Author, Fantasy, Science Fiction, AD&D

My editor and I are tearing through chapter six. One of the things I really like about my editor is that she is very good at asking about anything that doesn’t make sense or she doesn’t recognize or understand. The reason I like this so much is because she challenges me to explain my reasoning and indeed provide believable scenarios, personalities, plots, and environments—just to name a few. This is all great help, and drives me to peer deeper into my characters, their plots, and even into the history of the whole planet.

As an example, in one such inquiry, my editor asked, “So he doesn’t think much of them, but wants to help them anyway? Does this indicate a White Man’s Burden mindset?” That wasn’t at all what it was, but to explain it to her would require something more than a simple “No, that’s not it at all.” This is what I ended up saying to her after some serious thought:

No, this character is a complicated mon, and quite frankly a complicated character to write. There are many facets to his personality, and very good reasons for each of them. I don’t want to reveal too much, but for the sake of answering your question, I’ll choose one branch.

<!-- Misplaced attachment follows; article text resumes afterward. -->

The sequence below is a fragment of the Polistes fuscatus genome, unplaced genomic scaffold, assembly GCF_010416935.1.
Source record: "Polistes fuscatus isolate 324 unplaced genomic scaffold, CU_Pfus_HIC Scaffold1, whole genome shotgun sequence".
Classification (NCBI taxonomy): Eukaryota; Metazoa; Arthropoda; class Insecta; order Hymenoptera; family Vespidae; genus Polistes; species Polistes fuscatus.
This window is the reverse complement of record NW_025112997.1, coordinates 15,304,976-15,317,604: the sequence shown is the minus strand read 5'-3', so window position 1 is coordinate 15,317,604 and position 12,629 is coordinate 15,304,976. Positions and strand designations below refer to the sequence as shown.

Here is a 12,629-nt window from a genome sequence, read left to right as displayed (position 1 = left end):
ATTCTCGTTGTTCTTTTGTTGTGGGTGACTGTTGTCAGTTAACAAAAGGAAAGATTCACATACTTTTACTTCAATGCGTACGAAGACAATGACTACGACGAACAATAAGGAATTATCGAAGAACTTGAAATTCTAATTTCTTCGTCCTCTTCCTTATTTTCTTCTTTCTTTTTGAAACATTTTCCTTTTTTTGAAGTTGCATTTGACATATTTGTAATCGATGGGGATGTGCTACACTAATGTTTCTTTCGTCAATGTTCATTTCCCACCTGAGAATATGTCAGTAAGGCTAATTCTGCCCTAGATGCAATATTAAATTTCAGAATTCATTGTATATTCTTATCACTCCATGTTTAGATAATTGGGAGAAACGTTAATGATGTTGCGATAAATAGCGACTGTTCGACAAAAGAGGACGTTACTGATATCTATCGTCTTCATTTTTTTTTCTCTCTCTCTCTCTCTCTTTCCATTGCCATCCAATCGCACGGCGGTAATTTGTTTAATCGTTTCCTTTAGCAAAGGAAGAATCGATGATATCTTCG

On the one hand, the Tawl-Korian’s dislike of him, their disrespect, their loathing, even their fear cast at him behind his back and from the shadows makes them look like cowards in his eyes. On the other hand, you can’t teach a sheep to be become a bear. So whether or not you like sheep, because they may be your food, your income, or your lawnmower, you will still watch over them knowing they cannot do it for themselves. It would immoral and unethical to do otherwise.

Now, let’s take this a step further. Imagine you hate sheep. You have never owned one, nor do you have any desire to. Then one evening, seven of them come bleating through the field behind your home, leap the fence, and trample your garden on their way up to your porch where they knock over your potted plants and chairs.

Now what?

Are you pissed off? Maybe just a little or a whole bunch? As you get to the sliding glass door to get a better look at the damage, you realize three of them are lambs, and they are quite young.

Still, you don’t have the ability to care for them, you can’t hope to keep them fed, and you don’t have the facilities to keep them dry and protected until they are ready to leave. They got to go back over the fence, that’s the only way this’ll end, right?

So, you go get your shoes on, grab a light jacket, and slip through the back door. Once shut, you begin to try to usher them back to the fence, but they just run away from you. If you weren’t mad before, chances are they are trying your patience now! And then it happens–